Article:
New 6-year visa for Singaporean travellers to Australia
SINGAPORE – Singaporeans who travel to Australia can get a new visa that will let them enter the country for up to three months at a time over six years.
This will make it easier for them to travel to Australia for business and pleasure, instead of having to apply for a fresh permit every few months.
The visa, which is exclusive to Singaporeans, was announced on the first day of Australian Prime Minister Malcolm Turnbull’s three-day visit to Singapore.
Welcoming the six-year visa was Mr Getty Goh, 39, who travels to Australia every one to two months for work. His crowdfunding company Coassets is listed there.
“Any visa that promotes freer travel for business is never a bad thing. This will help open Australia up as a market for Singapore businesses,” he said.
Also announced was a new visa which will let Singaporeans younger than 30 years old work and holiday in Australia for up to a year.
The Work and Holiday Visa Programme begins on Aug 1, and 500 places are available to citizens of each country.
In 2016, more than 230,000 visitor visas were granted to travellers from Singapore, up 16 per cent from the year before.
Those keen on the work and holiday visa should be aged 18 to 30 when they apply.
Singaporeans should hold a polytechnic diploma or university degree, or have completed the equivalent of two years of full-time tertiary study at a polytechnic or university.
Australian applicants should hold a university degree, or have completed the equivalent of two years of full-time undergraduate university study.
In a statement on Friday (June 2), the Australian authorities said the new visa arrangements will further boost tourism and business links between Singapore and Australia.
“It will make it easier for people to come to Australia to visit friends and family while also enabling business operators to conduct regular meetings or attend conferences in Australia,” the statement said.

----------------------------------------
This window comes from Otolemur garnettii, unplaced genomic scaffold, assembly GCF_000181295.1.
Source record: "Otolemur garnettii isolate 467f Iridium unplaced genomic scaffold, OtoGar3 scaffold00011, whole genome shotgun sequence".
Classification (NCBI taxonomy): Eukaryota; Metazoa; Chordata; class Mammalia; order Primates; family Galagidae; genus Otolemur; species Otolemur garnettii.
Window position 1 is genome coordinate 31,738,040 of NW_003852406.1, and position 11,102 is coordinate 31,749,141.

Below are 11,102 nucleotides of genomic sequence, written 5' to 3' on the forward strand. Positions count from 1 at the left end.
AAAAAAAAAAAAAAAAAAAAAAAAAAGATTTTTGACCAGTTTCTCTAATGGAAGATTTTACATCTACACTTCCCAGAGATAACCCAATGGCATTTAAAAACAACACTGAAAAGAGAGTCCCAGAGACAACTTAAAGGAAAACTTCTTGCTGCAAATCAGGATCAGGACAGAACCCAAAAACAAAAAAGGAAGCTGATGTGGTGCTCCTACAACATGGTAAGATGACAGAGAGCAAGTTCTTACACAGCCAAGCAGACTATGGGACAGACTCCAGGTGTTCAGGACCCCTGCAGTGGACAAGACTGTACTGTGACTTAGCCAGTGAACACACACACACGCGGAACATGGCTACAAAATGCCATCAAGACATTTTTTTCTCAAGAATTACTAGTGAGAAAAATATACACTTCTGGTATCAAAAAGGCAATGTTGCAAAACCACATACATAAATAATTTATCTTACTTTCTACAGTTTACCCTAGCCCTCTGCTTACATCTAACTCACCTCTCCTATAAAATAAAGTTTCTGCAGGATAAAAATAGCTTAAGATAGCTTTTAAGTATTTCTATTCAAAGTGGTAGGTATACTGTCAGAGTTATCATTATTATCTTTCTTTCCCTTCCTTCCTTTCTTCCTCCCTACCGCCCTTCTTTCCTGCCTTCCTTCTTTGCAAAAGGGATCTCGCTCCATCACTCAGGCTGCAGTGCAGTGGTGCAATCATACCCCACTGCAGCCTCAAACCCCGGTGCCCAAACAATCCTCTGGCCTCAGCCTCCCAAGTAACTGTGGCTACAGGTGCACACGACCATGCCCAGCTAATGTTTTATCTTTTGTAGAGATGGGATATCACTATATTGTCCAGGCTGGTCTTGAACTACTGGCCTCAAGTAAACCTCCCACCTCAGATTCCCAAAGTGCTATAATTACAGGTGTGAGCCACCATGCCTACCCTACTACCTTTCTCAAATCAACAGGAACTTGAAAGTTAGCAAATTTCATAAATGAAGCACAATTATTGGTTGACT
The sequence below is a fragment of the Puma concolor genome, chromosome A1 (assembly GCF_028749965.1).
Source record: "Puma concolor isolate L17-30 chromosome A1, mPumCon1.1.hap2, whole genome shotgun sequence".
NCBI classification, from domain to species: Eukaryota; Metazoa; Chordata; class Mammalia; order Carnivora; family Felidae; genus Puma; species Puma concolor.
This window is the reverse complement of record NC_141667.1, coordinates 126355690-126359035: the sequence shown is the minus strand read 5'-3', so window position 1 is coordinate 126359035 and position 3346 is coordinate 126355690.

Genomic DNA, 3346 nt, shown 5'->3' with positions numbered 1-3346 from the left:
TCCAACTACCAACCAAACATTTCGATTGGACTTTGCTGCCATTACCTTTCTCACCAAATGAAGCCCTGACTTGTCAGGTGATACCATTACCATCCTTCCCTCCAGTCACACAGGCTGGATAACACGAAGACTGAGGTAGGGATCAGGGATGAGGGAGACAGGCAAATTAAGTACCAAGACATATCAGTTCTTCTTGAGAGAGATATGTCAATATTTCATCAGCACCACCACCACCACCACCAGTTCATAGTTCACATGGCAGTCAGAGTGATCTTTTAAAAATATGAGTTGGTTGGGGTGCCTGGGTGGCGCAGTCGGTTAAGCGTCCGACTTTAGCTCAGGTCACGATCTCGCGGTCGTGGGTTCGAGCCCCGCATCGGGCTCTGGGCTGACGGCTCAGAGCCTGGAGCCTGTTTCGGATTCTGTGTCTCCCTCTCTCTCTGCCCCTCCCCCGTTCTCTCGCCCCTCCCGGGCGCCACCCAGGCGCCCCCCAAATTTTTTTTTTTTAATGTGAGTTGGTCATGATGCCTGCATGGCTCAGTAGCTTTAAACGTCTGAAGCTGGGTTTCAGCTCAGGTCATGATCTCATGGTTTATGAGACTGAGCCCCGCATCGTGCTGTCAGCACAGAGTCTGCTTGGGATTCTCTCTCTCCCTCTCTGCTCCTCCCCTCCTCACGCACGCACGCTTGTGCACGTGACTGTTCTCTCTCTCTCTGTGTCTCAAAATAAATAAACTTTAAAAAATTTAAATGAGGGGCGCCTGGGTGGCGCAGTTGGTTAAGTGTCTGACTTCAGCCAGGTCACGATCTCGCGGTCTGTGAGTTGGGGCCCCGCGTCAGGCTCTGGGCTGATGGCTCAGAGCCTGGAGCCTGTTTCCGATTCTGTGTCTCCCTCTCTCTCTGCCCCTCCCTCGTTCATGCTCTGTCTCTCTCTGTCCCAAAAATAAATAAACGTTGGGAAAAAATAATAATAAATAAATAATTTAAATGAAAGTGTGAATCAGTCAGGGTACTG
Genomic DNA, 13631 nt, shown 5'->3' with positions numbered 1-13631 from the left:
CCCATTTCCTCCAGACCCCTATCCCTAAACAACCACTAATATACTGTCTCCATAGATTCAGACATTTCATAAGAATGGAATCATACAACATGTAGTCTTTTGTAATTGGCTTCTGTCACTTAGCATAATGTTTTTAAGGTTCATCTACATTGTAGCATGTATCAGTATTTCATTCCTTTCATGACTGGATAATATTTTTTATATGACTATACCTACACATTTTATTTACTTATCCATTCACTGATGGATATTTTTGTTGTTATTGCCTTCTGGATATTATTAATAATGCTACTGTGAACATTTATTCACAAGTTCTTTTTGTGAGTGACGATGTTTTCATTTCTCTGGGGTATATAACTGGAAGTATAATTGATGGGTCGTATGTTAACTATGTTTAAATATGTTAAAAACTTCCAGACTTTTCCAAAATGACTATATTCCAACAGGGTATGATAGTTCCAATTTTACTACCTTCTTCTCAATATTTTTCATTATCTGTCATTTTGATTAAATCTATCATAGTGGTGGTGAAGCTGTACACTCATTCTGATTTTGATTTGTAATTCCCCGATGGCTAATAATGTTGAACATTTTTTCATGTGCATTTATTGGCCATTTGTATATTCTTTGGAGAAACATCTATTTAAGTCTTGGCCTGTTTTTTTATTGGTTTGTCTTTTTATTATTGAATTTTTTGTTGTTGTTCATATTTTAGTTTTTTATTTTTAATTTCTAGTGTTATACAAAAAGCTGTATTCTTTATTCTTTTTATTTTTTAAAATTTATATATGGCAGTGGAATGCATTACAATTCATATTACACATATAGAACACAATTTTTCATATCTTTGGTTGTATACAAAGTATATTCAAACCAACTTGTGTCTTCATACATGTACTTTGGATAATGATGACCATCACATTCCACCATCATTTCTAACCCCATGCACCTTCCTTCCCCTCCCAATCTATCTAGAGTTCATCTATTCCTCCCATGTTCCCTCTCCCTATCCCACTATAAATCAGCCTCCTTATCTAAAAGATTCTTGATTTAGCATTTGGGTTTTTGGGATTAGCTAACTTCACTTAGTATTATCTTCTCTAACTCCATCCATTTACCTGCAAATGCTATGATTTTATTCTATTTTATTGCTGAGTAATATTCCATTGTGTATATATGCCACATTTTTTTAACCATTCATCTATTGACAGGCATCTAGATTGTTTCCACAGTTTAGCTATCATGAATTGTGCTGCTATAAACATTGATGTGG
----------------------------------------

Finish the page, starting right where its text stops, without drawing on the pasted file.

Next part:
About 50,000 Singaporeans live in Australia, while 25,000 Australians reside in Singapore.
Last year, 400,000 Singaporeans visited Australia and one million Australians visited Singapore.
PARTNERS IN TRADE AND DEFENCE
Mr Turnbull is in Singapore for the second Singapore-Australia Leaders’ Summit, an annual meeting under a comprehensive strategic partnership between both countries.
The upgraded free trade agreement between Singapore and Australia, which was reviewed in 2016, will take effect in September this year.
There is also steady progress in the joint development of military training areas in Queensland, said Prime Minister Lee Hsien Loong at a joint press conference with Mr Turnbull on Friday.
He added that he looks forward to the training arrangements being finalised in a treaty in 2018.
Said Mr Lee: “We deeply appreciate Australia’s continued support for Singapore’s training needs.”
Both countries are outward-oriented economies that depend on trade, which is why they are friends with all major powers including the United States and China, Mr Lee said.
This strategic alignment is why they work closely on regional trade initiatives and agree on the importance of Asean as well as an open and inclusive regional architecture, he added.
Singapore will chair Asean in 2018, and Australia will host a special Asean-Australia Summit in Sydney in March that year.
Mr Turnbull said both countries are bound together by shared values of a rule-based international order and rule of law in the region.
This order enabled economic progress which lifted millions out of poverty, he added.
DEEPENING COOPERATION IN SCIENCE AND CYBERSECURITY
The two prime ministers also witnessed the signing of a memorandum of understanding for stronger cybersecurity cooperation.
Under it, Singapore and Australia will regularly exchange information on cybersecurity incidents and threats, promote innovation, and hold joint cybersecurity exercises focused on protecting critical information infrastructure.
They will also work together to build cybersecurity resources and know-how in the region.
Singapore has also signed cybersecurity cooperation agreements with the United States, France, India, the Netherlands and the United Kingdom.
An agreement to deepen cooperation in science was also inked.
Australia’s national science agency, the Commonwealth Scientific and Industrial Research Organisation (Csiro), and Singapore’s data science consortium will provide matching funds of up to $1 million for data science research in urban mobility, and health and ageing.
Similar matching funds will be given by Csiro and Nanyang Technology University for joint research projects on advanced manufacturing, health and biosecurity.
The two agreements inked on Friday form the second tranche of deals under the comprehensive strategic partnership, which was reached in 2015.
The first tranche of deals – in defence, trade, innovation and law enforcement – was signed in the Australian capital of Canberra in 2016.
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